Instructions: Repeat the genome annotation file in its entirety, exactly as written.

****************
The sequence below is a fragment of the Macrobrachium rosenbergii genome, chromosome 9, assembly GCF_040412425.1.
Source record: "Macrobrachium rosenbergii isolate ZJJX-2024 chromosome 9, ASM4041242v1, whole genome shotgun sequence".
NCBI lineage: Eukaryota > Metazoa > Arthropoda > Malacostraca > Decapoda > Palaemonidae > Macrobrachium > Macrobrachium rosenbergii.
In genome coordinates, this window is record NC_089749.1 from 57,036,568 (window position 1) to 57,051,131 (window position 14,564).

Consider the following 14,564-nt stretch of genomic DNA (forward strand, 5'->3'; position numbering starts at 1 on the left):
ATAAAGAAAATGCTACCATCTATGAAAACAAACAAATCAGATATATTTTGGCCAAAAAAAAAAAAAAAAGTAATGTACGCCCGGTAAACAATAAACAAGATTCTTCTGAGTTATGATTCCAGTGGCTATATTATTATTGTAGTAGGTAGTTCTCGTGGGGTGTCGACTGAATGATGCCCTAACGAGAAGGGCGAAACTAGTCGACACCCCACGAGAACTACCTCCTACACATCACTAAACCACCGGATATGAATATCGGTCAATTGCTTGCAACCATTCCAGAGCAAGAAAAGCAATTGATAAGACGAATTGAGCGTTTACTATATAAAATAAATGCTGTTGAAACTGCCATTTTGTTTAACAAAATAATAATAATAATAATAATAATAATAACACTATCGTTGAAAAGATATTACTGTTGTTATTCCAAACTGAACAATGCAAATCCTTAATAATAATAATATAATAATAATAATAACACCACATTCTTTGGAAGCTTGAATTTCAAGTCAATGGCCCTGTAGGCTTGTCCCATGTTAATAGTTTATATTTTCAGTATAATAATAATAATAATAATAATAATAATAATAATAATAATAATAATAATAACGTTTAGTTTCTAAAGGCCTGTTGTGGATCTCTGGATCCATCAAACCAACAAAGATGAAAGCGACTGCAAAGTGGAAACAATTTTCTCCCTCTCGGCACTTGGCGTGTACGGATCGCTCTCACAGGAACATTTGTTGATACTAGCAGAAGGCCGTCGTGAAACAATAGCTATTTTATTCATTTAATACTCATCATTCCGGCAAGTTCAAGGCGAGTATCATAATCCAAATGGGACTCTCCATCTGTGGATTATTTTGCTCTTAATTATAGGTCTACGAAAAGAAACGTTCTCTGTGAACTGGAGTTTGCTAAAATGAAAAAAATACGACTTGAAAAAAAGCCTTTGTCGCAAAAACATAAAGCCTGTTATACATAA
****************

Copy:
The sequence below is a fragment of the Macrobrachium rosenbergii genome, chromosome 9, assembly GCF_040412425.1.
Source record: "Macrobrachium rosenbergii isolate ZJJX-2024 chromosome 9, ASM4041242v1, whole genome shotgun sequence".
NCBI lineage: Eukaryota > Metazoa > Arthropoda > Malacostraca > Decapoda > Palaemonidae > Macrobrachium > Macrobrachium rosenbergii.
In genome coordinates, this window is record NC_089749.1 from 57,036,568 (window position 1) to 57,051,131 (window position 14,564).

Consider the following 14,564-nt stretch of genomic DNA (forward strand, 5'->3'; position numbering starts at 1 on the left):
ATAAAGAAAATGCTACCATCTATGAAAACAAACAAATCAGATATATTTTGGCCAAAAAAAAAAAAAAAAGTAATGTACGCCCGGTAAACAATAAACAAGATTCTTCTGAGTTATGATTCCAGTGGCTATATTATTATTGTAGTAGGTAGTTCTCGTGGGGTGTCGACTGAATGATGCCCTAACGAGAAGGGCGAAACTAGTCGACACCCCACGAGAACTACCTCCTACACATCACTAAACCACCGGATATGAATATCGGTCAATTGCTTGCAACCATTCCAGAGCAAGAAAAGCAATTGATAAGACGAATTGAGCGTTTACTATATAAAATAAATGCTGTTGAAACTGCCATTTTGTTTAACAAAATAATAATAATAATAATAATAATAATAACACTATCGTTGAAAAGATATTACTGTTGTTATTCCAAACTGAACAATGCAAATCCTTAATAATAATAATATAATAATAATAATAACACCACATTCTTTGGAAGCTTGAATTTCAAGTCAATGGCCCTGTAGGCTTGTCCCATGTTAATAGTTTATATTTTCAGTATAATAATAATAATAATAATAATAATAATAATAATAATAATAATAATAATAACGTTTAGTTTCTAAAGGCCTGTTGTGGATCTCTGGATCCATCAAACCAACAAAGATGAAAGCGACTGCAAAGTGGAAACAATTTTCTCCCTCTCGGCACTTGGCGTGTACGGATCGCTCTCACAGGAACATTTGTTGATACTAGCAGAAGGCCGTCGTGAAACAATAGCTATTTTATTCATTTAATACTCATCATTCCGGCAAGTTCAAGGCGAGTATCATAATCCAAATGGGACTCTCCATCTGTGGATTATTTTGCTCTTAATTATAGGTCTACGAAAAGAAACGTTCTCTGTGAACTGGAGTTTGCTAAAATGAAAAAAATACGACTTGAAAAAAAGCCTTTGTCGCAAAAACATAAAGCCTGTTATACATAA